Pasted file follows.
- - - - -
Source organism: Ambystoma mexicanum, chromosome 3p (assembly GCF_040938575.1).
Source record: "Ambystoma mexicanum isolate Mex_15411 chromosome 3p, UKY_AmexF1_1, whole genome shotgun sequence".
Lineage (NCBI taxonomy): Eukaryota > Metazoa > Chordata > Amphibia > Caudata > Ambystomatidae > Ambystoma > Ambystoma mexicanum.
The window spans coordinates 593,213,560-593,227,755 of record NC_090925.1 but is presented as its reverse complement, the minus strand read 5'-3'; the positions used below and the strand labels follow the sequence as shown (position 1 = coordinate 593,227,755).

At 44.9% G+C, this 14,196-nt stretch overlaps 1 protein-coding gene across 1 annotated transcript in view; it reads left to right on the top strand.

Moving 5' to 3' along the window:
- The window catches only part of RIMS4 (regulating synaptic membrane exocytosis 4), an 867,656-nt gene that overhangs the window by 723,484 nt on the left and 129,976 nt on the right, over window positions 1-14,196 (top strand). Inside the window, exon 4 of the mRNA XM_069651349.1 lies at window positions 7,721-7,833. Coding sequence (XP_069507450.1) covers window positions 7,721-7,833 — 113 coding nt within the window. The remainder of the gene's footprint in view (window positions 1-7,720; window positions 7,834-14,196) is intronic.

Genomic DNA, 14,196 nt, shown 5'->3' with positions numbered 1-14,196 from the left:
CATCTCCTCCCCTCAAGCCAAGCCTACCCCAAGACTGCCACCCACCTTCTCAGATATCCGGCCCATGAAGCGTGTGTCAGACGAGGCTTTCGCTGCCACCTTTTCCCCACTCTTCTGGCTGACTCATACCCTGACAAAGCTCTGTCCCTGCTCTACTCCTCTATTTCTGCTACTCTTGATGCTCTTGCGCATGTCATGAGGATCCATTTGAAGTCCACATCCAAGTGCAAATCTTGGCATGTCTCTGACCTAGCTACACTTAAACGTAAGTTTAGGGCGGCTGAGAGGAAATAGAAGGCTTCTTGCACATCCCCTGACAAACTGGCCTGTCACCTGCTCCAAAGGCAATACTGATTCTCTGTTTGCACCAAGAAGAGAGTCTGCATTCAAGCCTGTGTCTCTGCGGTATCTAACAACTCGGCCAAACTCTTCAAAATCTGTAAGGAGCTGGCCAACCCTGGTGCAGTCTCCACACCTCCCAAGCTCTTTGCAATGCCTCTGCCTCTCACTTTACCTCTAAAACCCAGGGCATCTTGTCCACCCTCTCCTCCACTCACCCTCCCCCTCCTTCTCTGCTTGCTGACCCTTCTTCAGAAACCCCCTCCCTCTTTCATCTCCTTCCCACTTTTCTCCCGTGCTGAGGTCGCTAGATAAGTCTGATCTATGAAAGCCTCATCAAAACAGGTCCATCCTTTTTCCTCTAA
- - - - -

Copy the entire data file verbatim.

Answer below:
Source organism: Ambystoma mexicanum, chromosome 3p (assembly GCF_040938575.1).
Source record: "Ambystoma mexicanum isolate Mex_15411 chromosome 3p, UKY_AmexF1_1, whole genome shotgun sequence".
Lineage (NCBI taxonomy): Eukaryota > Metazoa > Chordata > Amphibia > Caudata > Ambystomatidae > Ambystoma > Ambystoma mexicanum.
The window spans coordinates 593,213,560-593,227,755 of record NC_090925.1 but is presented as its reverse complement, the minus strand read 5'-3'; the positions used below and the strand labels follow the sequence as shown (position 1 = coordinate 593,227,755).

At 44.9% G+C, this 14,196-nt stretch overlaps 1 protein-coding gene across 1 annotated transcript in view; it reads left to right on the top strand.

Moving 5' to 3' along the window:
- The window catches only part of RIMS4 (regulating synaptic membrane exocytosis 4), an 867,656-nt gene that overhangs the window by 723,484 nt on the left and 129,976 nt on the right, over window positions 1-14,196 (top strand). Inside the window, exon 4 of the mRNA XM_069651349.1 lies at window positions 7,721-7,833. Coding sequence (XP_069507450.1) covers window positions 7,721-7,833 — 113 coding nt within the window. The remainder of the gene's footprint in view (window positions 1-7,720; window positions 7,834-14,196) is intronic.

Genomic DNA, 14,196 nt, shown 5'->3' with positions numbered 1-14,196 from the left:
CATCTCCTCCCCTCAAGCCAAGCCTACCCCAAGACTGCCACCCACCTTCTCAGATATCCGGCCCATGAAGCGTGTGTCAGACGAGGCTTTCGCTGCCACCTTTTCCCCACTCTTCTGGCTGACTCATACCCTGACAAAGCTCTGTCCCTGCTCTACTCCTCTATTTCTGCTACTCTTGATGCTCTTGCGCATGTCATGAGGATCCATTTGAAGTCCACATCCAAGTGCAAATCTTGGCATGTCTCTGACCTAGCTACACTTAAACGTAAGTTTAGGGCGGCTGAGAGGAAATAGAAGGCTTCTTGCACATCCCCTGACAAACTGGCCTGTCACCTGCTCCAAAGGCAATACTGATTCTCTGTTTGCACCAAGAAGAGAGTCTGCATTCAAGCCTGTGTCTCTGCGGTATCTAACAACTCGGCCAAACTCTTCAAAATCTGTAAGGAGCTGGCCAACCCTGGTGCAGTCTCCACACCTCCCAAGCTCTTTGCAATGCCTCTGCCTCTCACTTTACCTCTAAAACCCAGGGCATCTTGTCCACCCTCTCCTCCACTCACCCTCCCCCTCCTTCTCTGCTTGCTGACCCTTCTTCAGAAACCCCCTCCCTCTTTCATCTCCTTCCCACTTTTCTCCCGTGCTGAGGTCGCTAGATAAGTCTGATCTATGAAAGCCTCATCAAAACAGGTCCATCCTTTTTCCTCTAA